From the Archives: The many faces of Apollo Hall

Please note: This edition of “From the Archives” features a guest author. Stay tuned for a new edition of From the Archives with Byron Hanson in a later issue of Crescendo.

At the top of the Interlochen Bowl sits a small cottage that looks as though it was plucked out of the English countryside. Apollo Hall has one of the richest and most varied stories among Interlochen’s historic structures.

Although Apollo Hall currently serves as a welcome center, the structure has had numerous functions over the years. Its original purpose is perhaps the most unique.

In 1936, the National Music Camp began enrolling students who were interested in studying the accordion. The following year, the Rudolph Wurlitzer Company--whose products included accordions--donated $700 to the Camp for the construction of a building to house the new program.

George M. McConkey, who had previously designed the Interlochen Bowl for the Camp, was tapped to design the new building. McConkey’s design for the building, which features a stone base and a wooden upper structure, became a signature style for the Camp. Similar designs were used in the construction of the Fine Arts building, the former Harmony Hall and several practice facilities.

The building was dedicated in early August of 1937, although the exact date is hazy. Earl L. Hadley attended the dedication on the Company’s behalf. As planned, the building spent the first several years of its life housing accordion classes, and did double-duty as a location for saxophone sectionals.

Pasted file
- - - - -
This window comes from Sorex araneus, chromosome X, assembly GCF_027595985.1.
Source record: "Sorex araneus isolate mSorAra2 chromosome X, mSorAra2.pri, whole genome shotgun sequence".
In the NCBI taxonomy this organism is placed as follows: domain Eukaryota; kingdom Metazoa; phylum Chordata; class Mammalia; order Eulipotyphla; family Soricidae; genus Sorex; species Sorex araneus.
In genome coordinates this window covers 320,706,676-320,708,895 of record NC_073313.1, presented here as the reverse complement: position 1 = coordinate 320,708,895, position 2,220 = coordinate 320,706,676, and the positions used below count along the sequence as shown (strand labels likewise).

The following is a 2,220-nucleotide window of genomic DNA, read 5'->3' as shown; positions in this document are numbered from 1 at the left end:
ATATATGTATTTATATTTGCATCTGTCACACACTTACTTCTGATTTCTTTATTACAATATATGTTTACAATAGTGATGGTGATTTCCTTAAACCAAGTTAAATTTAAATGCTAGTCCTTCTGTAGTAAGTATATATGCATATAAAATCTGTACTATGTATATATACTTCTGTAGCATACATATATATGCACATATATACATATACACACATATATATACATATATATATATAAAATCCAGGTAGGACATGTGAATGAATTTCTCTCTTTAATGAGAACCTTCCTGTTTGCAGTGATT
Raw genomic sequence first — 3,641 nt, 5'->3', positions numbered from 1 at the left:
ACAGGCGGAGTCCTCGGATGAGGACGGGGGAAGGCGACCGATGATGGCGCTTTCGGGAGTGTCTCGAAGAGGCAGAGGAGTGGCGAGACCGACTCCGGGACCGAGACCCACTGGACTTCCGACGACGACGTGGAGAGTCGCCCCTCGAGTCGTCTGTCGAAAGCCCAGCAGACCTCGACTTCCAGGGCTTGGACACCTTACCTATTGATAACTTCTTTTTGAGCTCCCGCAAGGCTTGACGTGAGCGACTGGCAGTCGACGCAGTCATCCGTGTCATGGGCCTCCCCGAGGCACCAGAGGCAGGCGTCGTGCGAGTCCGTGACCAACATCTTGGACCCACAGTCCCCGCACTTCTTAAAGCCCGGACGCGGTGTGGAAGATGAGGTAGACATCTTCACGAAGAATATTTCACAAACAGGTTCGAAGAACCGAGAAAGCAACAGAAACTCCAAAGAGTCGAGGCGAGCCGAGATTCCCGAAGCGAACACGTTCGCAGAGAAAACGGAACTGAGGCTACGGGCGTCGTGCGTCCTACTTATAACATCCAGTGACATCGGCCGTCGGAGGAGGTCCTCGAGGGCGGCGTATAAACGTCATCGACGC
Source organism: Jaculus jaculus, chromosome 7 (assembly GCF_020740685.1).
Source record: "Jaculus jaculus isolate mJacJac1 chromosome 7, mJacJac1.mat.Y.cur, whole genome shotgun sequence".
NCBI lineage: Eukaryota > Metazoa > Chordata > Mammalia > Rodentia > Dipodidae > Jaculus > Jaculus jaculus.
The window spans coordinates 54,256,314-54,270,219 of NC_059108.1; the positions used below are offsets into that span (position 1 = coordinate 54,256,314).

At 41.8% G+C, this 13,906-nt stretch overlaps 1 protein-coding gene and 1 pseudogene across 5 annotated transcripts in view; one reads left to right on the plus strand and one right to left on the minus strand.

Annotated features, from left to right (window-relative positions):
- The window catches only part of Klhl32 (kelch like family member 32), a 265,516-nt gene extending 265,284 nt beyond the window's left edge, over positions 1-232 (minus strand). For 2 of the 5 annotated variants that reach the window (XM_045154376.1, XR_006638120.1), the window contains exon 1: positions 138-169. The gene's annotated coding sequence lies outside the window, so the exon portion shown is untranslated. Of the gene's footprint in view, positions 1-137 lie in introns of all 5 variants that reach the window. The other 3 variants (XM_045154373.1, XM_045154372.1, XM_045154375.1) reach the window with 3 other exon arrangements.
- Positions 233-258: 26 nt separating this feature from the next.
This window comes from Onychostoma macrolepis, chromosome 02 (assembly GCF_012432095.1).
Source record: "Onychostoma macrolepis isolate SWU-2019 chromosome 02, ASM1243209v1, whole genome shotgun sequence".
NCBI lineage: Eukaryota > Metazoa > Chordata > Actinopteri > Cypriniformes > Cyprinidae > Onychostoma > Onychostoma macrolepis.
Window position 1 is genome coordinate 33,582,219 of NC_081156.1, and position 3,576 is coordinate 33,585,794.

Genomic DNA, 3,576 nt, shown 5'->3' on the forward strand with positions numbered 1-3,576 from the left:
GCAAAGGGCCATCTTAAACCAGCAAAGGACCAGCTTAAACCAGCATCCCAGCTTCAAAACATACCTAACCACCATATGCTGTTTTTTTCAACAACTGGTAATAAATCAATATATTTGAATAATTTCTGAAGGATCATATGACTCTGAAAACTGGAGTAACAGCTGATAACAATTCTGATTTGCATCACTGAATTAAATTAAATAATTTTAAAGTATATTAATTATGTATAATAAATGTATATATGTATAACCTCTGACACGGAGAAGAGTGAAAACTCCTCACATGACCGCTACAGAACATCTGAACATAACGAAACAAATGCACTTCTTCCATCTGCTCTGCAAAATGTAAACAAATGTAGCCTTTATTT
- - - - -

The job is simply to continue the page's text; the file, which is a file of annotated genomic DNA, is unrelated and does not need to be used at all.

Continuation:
Just five years later, in 1942, the accordion program was discontinued. This was due, in part, to the fact that the program had been created as a part of Joe Maddy’s experiments in orchestration. After the program’s first summer, Maddy wrote in the September 1936 edition of School Musician magazine that “Efforts to introduce the accordion into the symphony orchestra have failed…. Its greatest claim for popularity is that it is a portable ‘whole band’!” Ultimately, the program’s fate was sealed by World War II, which made procuring the Italian-made instruments very difficult.

After the demise of the accordion program, Apollo Hall was repurposed as a library for the University division. In 1949, it served as office space for publicity staff, concert management, stage crew and the program chairman. In 1954, it became a listening library containing 17 phonographs and dozens of records; it was repurposed as the Camp store in 1960. In 1966, it became the new Alumni Hospitality Center. Today, it is a welcome center for alumni and guests alike.

Visitors to Apollo Hall today can register, rest, chat with engagement staff and flip through old editions of the Arts Academy yearbook, D’Art. This summer, Apollo Hall celebrated its 80th anniversary with several small exhibitions of historic Camp photos and artifacts: “The Origins of Interlochen,” which featureed images and artifacts from the Camp’s earliest days; “Interlochen and the Presidency,” which celebrated the Fourth of July by remembering Interlochen’s interactions with previous Presidents of the United States; and  “A History of Les Preludes at Interlochen.”

On your next visit to campus, be sure to stop by Apollo Hall to learn more about Interlochen Arts Camp and this historic building.

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